Self-Rating Systems: Yelp Yourself?
A nascent marketing trend is companies developing their own systems for rating themselves and their products. The question is whether customers will consider this helpful or self-serving.
Consider what Austin-based Whole Foods Market has recently implemented: a produce rating system of its own design called Responsibly Grown. This caught my attention because businesses don’t usually create systems that rate their own merchandise. The lack of third-party independence makes a “my product is the best because I said so” rating rather unpersuasive. Besides, Whole Foods customers could readily evaluate for themselves the quality of the produce just by browsing through the store. No fancy system needed. So instead, Whole Foods rates something completely different.
The new Responsibly Grown standards assess how items are grown and their impacts on human health and the environment, such as farm working conditions, water conservation, soil health, and native species protection. These measures can’t easily be evaluated by customers themselves, so the system provides transparency into the agricultural practices of the farms …and cleverly positions Whole Foods as a trustworthy authority on the farmers rather than its own products.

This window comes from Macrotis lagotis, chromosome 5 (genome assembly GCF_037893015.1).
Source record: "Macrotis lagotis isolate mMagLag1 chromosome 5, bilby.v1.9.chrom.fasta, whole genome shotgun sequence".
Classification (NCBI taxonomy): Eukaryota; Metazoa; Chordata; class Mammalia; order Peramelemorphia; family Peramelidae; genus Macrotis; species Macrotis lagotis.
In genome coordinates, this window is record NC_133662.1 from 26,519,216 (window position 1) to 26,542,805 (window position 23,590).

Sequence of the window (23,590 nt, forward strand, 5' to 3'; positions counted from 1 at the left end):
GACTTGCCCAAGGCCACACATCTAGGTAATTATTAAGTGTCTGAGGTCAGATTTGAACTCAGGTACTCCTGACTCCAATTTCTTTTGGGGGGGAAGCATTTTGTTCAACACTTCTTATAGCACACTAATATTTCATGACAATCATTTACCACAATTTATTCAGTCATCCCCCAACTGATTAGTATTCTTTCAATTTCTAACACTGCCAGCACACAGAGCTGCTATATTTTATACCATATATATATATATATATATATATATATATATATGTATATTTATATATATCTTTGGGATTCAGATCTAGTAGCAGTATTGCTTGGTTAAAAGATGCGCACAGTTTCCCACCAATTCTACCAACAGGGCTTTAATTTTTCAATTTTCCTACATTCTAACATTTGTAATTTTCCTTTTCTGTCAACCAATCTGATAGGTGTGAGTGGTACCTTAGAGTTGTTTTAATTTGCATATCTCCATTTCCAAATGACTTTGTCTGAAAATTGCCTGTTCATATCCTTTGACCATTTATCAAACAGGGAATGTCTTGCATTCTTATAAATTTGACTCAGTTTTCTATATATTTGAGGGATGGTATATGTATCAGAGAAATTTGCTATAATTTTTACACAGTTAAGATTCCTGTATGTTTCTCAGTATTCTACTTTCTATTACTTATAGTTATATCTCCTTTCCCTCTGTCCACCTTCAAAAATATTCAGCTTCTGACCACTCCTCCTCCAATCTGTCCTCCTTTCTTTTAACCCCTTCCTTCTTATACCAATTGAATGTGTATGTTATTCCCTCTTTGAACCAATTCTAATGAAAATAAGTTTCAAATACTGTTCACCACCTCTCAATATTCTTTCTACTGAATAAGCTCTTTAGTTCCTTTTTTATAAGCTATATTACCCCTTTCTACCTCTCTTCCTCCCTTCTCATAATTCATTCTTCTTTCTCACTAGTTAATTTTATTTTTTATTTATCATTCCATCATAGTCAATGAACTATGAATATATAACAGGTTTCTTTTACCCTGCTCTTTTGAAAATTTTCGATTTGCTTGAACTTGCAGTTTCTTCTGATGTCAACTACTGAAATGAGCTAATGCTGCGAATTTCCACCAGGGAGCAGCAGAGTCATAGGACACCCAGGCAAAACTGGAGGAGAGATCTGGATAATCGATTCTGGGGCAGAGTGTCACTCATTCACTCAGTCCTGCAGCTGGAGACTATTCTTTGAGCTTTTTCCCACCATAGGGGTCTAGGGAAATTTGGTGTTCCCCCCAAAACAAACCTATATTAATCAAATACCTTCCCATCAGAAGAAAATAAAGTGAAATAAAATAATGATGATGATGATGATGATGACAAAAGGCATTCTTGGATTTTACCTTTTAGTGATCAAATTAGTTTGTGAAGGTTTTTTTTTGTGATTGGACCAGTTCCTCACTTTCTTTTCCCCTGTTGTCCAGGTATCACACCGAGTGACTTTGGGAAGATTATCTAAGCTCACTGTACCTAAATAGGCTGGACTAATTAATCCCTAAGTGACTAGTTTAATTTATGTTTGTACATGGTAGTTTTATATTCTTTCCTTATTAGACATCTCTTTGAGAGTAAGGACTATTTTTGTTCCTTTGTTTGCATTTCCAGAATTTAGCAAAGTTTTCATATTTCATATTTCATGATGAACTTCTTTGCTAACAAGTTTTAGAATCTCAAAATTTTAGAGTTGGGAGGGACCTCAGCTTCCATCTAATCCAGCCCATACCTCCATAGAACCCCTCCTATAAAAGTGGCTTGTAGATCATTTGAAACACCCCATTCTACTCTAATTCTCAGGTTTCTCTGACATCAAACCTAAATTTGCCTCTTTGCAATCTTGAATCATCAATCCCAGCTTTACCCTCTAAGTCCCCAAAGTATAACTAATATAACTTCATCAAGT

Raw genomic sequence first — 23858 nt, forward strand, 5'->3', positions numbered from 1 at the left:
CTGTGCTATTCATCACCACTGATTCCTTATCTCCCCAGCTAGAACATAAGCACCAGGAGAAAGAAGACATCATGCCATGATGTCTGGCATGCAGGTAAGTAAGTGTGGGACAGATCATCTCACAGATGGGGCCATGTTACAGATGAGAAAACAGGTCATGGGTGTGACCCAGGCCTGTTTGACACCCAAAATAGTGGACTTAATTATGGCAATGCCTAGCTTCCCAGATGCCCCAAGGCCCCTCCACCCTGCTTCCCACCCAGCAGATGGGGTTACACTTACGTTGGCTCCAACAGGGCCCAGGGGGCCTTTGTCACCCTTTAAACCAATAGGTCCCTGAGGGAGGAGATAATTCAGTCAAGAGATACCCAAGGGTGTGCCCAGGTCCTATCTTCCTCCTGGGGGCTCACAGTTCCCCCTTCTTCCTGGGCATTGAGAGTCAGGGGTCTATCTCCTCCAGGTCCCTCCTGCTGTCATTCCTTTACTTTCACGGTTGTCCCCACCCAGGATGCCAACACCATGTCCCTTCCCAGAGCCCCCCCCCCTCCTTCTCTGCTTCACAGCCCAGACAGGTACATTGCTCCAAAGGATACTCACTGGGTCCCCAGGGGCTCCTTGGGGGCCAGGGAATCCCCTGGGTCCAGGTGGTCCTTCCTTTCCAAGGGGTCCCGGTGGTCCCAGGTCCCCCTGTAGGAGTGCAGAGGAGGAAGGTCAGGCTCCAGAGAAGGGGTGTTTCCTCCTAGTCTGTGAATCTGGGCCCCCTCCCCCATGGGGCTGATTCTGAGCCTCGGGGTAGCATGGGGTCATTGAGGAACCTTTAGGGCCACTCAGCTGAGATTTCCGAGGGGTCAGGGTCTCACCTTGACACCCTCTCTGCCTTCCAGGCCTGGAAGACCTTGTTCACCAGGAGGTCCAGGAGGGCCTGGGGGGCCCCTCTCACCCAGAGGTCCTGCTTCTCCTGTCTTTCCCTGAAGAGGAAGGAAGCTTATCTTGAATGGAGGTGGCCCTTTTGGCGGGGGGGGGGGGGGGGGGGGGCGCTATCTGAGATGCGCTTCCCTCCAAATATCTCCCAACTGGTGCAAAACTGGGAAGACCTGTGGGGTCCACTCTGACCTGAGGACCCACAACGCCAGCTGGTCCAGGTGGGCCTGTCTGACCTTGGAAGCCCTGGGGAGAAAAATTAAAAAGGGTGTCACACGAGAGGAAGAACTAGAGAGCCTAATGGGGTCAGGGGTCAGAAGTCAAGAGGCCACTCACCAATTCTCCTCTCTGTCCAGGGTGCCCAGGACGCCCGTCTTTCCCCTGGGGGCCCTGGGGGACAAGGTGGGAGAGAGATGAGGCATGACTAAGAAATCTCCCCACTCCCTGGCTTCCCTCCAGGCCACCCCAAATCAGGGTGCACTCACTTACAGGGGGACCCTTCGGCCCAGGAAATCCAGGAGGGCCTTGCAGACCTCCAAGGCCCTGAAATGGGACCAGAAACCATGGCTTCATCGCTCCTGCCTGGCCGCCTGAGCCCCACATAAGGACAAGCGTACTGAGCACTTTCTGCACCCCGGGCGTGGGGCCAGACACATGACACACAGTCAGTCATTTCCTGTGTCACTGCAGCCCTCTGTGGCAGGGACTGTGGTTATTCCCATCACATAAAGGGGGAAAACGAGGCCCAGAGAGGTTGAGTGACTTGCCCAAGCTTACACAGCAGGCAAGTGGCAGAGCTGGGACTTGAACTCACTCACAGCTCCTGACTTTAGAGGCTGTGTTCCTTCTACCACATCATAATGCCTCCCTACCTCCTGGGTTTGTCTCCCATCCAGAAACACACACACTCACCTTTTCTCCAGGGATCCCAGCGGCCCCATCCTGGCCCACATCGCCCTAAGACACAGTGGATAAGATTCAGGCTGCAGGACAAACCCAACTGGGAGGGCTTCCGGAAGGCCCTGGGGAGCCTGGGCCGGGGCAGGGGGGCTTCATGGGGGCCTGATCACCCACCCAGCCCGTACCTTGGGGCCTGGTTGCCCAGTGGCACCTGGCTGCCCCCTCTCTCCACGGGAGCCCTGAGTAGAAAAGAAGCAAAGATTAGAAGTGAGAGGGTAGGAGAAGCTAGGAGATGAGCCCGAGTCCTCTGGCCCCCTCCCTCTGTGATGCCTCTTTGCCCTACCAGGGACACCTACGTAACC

People prefer to do business with companies they know and like. In the absence of direct personal interaction, consumers look to other trusted sources to help mitigate the risk that comes from buying a product or service they don’t already know. Rankings of films or restaurants by critics, often illustrated by the number of stars given, are one source. Ratings systems, like the one offered by the Better Business Bureau since 1912, are another source. Modern versions are customer review ratings systems such as Yelp, Trip Advisor, and Angie’s List. The heart of any ranking or rating system is the list of standards against which the company, product, or service is evaluated.
Before a company invests the time and effort to develop a ratings system—Whole Foods reportedly took three years to develop their system with input gathered from suppliers, scientists, and issue experts—companies might consider two questions:
Do the standards reflect values held by my customers?
Will enforcing these standards encourage my customers to buy from me rather than my competitors?
By my own observation, the Responsibly Grown rating system does reflect the values of Whole Foods target customers—and perhaps those of the growing segment of consumers concerned with better understanding the food supply chains that sustain us all. It will be interesting to see whether this program increases long-term sales at Whole Foods, and to see if more businesses create their own rating systems.
Photo credit: Whole Foods Market
by Robert Schuller